Arterial Blood Gases • Reflect oxygenation, gas exchange, and acid-base balance • PaO2 is the partial pressure of oxygen dissolved in arterial blood • SaO2 is the amount of oxygen bound to hemoglobin • Oxygen is transported from the alveoli into the plasma
Arterial Blood Gases • Ranges • PaO2 80 - 100 mm Hg at sea level • < 80 mm Hg = hypoxemia • < 60 mm Hg may be seen in COPD patients • < 40 mm Hg is life threatening • SaO2 93 - 100 % is a normal saturation • Hypoxia is decreased oxygen at the tissue level
Arterial Blood Gas Interpretation • pH: negative log of H+ concentration • In blood: • Normal range: 7.35 - 7.45 • Acidosis = pH less than 7.35 • Alkalosis = pH greater than 7.45 • A pH < 7.0 or > 7.8 can cause death
Arterial Blood Gas Interpretation • PaCO2: partial pressure of carbon dioxide dissolved in the arterial plasma • Normal: 35 - 45 mm Hg • Is regulated in the lungs • A primary respiratory problem is when PaCO2 is: • > 45 mm Hg = respiratory acidosis • < 35 mm Hg = respiratory alkalosis • HCO3 will be normal (22 - 26 mEq/L)
Arterial Blood Gas Interpretation • HCO3 (bicarbonate) • Normal: 22 -26 mEq/L • Is regulated by the kidneys • A primary metabolic or renal disorder is when the HCO3 • is < 22 = metabolic acidosis or • > 26 = metabolic alkalosis • PaCo2 is normal
Arterial Blood Gas Interpretation • Compensation: • body attempts to recover from primary problem and return to homeostasis • Primary metabolic acidosis can cause the patient to breathe faster to compensate (blow off CO2) by creating a respiratory alkalosis state • This would be labeled as: Metabolic acidosis with a compensatory respiratory alkalosis • pH 7.30,PaCO2 = 28 & HCO3 = 15 • Are PaCo2 & HCO3 below normal? Yes! Compensation!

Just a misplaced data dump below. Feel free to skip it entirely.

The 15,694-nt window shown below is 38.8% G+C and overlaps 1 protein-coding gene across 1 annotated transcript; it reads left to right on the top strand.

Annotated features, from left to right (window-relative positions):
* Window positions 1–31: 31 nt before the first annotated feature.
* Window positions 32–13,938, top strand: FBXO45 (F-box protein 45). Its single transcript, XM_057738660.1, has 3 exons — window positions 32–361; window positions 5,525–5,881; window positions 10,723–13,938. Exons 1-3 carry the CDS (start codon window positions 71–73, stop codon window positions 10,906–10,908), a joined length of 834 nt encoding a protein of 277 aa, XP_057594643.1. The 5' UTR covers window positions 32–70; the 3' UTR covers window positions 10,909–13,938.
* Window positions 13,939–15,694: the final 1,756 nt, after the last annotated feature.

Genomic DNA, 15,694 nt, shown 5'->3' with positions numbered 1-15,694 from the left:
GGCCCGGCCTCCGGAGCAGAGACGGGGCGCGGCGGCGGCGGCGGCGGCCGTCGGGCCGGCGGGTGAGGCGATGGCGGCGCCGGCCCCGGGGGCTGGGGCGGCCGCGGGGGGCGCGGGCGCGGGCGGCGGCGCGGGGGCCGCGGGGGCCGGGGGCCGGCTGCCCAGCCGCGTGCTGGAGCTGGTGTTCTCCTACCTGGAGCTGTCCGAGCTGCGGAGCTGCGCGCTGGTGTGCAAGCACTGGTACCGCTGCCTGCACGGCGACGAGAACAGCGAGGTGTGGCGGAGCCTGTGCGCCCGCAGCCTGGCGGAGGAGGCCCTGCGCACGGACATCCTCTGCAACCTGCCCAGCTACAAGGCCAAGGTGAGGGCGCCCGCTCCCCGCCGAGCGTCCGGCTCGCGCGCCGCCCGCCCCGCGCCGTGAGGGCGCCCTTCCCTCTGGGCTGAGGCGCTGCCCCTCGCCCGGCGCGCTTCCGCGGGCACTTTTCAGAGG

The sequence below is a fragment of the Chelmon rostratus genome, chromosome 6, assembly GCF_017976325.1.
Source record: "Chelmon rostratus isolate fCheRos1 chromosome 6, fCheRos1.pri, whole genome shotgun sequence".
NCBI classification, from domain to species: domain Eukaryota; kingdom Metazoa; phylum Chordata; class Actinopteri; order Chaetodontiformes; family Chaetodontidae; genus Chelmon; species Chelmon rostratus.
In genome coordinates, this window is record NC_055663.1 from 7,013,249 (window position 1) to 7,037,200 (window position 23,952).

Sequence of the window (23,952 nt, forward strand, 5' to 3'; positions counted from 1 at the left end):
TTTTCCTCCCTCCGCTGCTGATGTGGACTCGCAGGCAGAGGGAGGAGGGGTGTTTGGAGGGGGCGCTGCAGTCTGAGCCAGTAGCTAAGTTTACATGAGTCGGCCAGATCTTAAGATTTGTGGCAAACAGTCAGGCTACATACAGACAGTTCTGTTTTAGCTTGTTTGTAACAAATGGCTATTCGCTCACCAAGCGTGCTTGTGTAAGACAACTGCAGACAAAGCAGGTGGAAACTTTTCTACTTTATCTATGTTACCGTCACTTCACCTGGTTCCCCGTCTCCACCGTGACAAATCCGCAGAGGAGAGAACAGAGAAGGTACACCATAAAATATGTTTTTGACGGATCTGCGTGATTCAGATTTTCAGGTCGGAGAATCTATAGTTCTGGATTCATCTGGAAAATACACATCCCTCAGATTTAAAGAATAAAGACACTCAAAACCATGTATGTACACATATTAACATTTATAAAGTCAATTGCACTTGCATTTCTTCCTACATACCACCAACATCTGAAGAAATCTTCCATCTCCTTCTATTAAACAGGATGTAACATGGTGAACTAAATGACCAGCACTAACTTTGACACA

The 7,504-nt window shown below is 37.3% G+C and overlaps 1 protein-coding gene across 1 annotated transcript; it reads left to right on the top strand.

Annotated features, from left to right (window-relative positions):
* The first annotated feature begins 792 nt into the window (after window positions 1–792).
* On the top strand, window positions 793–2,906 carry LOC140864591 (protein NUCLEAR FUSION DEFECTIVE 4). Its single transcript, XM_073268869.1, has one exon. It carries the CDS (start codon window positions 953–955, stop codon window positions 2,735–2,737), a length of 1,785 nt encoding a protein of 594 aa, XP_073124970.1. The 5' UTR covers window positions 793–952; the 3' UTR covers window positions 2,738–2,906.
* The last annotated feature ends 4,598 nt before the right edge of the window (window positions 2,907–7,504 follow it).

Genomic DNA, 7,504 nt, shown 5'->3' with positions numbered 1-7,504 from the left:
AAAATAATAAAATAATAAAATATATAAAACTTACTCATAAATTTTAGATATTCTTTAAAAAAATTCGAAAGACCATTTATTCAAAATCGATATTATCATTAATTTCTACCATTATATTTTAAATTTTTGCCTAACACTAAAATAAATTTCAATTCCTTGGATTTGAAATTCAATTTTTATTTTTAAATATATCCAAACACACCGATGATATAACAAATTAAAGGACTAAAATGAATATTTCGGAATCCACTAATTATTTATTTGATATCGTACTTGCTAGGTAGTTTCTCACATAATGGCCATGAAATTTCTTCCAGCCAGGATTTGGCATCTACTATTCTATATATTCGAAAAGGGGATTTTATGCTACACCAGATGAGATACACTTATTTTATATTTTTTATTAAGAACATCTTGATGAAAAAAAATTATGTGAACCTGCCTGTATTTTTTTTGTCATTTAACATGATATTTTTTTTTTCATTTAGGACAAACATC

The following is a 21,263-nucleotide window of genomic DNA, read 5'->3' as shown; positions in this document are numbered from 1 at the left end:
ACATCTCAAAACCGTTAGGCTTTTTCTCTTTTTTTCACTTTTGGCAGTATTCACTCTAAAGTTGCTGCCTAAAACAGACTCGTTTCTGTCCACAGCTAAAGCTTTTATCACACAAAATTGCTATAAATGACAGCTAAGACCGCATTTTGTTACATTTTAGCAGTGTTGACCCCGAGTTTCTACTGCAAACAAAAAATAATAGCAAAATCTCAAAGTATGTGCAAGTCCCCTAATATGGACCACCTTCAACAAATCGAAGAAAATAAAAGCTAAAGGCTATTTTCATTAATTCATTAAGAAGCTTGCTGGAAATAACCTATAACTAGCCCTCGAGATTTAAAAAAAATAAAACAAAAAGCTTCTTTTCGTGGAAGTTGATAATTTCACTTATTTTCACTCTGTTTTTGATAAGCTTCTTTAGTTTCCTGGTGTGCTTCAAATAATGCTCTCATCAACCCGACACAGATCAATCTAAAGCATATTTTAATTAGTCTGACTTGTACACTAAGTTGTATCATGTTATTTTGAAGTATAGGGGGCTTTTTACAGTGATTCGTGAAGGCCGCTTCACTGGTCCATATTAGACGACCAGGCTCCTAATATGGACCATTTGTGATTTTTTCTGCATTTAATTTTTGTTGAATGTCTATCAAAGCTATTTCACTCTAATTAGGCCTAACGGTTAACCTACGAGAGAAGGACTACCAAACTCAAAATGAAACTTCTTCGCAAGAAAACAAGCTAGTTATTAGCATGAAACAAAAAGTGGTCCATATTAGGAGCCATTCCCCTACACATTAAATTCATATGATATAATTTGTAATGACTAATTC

Metabolic Acidosis • Risk factors: >ingestion of acids or < production of HCO3 • Etiology: lactic acidosis, ketoacidosis, uremic acidosis • Patho: compensatory hyperventilation • Hyperkalemia: shift of acid from plasma to ICF • <pH, <HCO3, PaCo2 normal or low if compensation is occurring • cardiac dysrhythmias & CNS dysfunction • headache, diarrhea, tremors
Metabolic Alkalosis • Risk factors: • Hypovolemia • Excess aldosterone • Iatrogenic base administration • Etiology: • Acid loss or base gain • Renal excretion of HCO3 will fix the problem • Prolonged vomiting (loss of HCL) ?
Metabolic Alkalosis • Patho:respiratory compensation is limited • Hypokalemia:K+ moves from ECF to ICF due to hydrogen ions moving out of the cell to ECF • Depleted body stores (K+): • Loop diuretics? NGT? • Signs and symptoms: • cardiac dysrhythmias; seizures; confusion; muscle twitching, agitation • > pH; >HCO3; normal PaCo2 or elevated if compensation occurs
Respiratory Acidosis • Risk factors: • Excess acid in body fluids • Etiology: • Hypoventialtion • COPD; Cystic Fibrosis; airway obstruction; spinal cord injury; CVA; depressant drugs; inadequate mechanical ventilation
Respiratory Acidosis • Patho: • Hypercapnia; CO2 diffuses easily across biological membranes • Clinical: • Decreased pH • >PaCo2 • HCO3 is normal or increased in renal compensation • Signs and Symptoms • Vasodilatation • Cardiac arrhythmias • Tachycardia • Somnolence & decreased ventilation
Respiratory Alkalosis • Risk factors: • Relative excess of base in body fluids secondary to > ventilatory elimination of CO2; pneumonia; shock; severe anemia • Etiology: • hypoxemia (<PaO2) causing rate & depth of ventilation to increase in an attempt to raise CO2 • Patho:buffer response is to shift acid from ICF to the blood by moving HCO3 into the cells in exchange of chloride • >pH; <PaC02; HCO3 normal or low due to compensation • nausea, vomiting, tingling of fingers
References • Cobb, J. P. (2003). Cellular injury and adaptation laboratory. Washington University School of Medicine. • Hansen, M. (1998). Pathophysiology: Foundations of disease and clinical intervention. Philadelphia: Saunders. • Huether, S. E., & McCance, K. L. (2002). Pathophysiology. St. Louis: Mosby. • http://www.pathoplus.com